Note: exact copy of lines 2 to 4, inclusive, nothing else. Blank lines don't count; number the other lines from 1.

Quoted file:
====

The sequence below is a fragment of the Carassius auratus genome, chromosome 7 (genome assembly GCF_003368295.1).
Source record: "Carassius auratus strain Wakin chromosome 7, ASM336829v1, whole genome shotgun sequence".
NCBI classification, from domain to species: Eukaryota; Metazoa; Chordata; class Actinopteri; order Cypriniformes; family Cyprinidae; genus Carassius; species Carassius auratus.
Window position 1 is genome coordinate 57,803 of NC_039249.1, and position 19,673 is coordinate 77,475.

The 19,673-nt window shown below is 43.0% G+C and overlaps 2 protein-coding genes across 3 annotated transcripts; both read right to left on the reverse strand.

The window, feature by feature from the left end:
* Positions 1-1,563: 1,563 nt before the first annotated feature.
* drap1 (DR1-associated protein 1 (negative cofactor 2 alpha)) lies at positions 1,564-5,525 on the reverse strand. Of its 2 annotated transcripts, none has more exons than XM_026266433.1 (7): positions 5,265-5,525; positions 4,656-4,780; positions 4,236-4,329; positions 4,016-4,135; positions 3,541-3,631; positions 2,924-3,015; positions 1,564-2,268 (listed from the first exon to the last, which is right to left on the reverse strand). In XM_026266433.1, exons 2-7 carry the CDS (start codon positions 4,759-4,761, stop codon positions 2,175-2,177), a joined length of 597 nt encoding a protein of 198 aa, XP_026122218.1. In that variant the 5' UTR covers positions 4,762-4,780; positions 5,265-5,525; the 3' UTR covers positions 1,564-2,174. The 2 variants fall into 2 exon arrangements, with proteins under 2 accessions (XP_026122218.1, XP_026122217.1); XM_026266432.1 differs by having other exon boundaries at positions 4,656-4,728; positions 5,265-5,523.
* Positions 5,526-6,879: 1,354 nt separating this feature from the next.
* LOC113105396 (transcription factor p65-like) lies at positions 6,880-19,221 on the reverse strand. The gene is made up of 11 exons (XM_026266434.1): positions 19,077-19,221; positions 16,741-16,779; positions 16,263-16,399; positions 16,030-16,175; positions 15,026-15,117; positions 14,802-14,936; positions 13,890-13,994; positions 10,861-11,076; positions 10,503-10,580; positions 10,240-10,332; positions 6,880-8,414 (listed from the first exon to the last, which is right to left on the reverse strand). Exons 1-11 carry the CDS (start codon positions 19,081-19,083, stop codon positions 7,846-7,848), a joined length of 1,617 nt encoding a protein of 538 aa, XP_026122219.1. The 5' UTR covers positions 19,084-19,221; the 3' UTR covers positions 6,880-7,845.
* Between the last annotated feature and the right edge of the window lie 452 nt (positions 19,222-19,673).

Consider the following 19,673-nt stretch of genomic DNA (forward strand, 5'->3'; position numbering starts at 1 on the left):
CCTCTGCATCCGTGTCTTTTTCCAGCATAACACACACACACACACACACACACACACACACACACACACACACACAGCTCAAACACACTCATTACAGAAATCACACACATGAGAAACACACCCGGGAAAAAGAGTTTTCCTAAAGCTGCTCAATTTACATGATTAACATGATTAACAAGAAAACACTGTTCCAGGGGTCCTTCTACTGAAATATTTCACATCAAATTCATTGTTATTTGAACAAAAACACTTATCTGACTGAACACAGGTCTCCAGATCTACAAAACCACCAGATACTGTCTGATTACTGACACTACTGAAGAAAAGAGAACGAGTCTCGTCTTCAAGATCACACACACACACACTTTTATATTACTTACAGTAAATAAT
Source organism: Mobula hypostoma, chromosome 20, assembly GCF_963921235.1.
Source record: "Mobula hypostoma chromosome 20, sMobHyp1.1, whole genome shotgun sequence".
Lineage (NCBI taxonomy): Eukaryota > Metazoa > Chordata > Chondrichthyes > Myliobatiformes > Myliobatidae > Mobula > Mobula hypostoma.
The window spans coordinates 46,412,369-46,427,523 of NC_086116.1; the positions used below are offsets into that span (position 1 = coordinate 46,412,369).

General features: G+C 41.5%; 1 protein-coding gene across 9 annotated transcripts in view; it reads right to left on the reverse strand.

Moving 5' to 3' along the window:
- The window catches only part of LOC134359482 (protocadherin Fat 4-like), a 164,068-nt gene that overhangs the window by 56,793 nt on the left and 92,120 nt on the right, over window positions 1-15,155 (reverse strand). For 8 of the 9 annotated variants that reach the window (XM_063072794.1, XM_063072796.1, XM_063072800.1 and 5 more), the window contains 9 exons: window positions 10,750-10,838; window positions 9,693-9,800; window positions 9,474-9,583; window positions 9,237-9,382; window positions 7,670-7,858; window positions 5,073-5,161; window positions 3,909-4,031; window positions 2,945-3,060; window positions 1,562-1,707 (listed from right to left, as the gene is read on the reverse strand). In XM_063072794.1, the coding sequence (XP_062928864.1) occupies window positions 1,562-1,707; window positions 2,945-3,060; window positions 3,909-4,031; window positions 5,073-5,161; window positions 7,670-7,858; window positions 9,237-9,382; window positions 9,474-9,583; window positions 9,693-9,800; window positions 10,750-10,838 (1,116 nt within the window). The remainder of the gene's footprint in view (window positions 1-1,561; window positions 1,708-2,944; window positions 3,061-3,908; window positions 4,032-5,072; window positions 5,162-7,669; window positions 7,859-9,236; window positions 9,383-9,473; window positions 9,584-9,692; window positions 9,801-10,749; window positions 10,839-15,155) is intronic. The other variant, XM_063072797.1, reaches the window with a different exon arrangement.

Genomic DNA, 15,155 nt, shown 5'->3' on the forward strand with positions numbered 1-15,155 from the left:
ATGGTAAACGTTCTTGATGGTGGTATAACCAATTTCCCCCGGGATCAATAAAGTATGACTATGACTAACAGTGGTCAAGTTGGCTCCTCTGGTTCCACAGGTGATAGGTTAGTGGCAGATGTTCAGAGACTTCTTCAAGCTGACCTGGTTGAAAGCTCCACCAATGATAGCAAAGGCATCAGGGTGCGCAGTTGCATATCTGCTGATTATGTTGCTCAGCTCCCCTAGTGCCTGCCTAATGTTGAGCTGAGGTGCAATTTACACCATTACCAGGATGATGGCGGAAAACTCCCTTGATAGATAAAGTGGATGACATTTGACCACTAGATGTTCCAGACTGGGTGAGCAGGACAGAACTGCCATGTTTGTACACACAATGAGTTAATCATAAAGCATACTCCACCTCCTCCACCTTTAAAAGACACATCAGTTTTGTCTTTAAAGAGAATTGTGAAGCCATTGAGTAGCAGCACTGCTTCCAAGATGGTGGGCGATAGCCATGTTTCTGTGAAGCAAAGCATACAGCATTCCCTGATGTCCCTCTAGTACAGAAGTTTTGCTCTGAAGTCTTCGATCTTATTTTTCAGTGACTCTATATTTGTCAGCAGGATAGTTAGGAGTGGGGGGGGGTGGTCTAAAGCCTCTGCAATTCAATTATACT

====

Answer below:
Source record: "Carassius auratus strain Wakin chromosome 7, ASM336829v1, whole genome shotgun sequence".
NCBI classification, from domain to species: Eukaryota; Metazoa; Chordata; class Actinopteri; order Cypriniformes; family Cyprinidae; genus Carassius; species Carassius auratus.
Window position 1 is genome coordinate 57,803 of NC_039249.1, and position 19,673 is coordinate 77,475.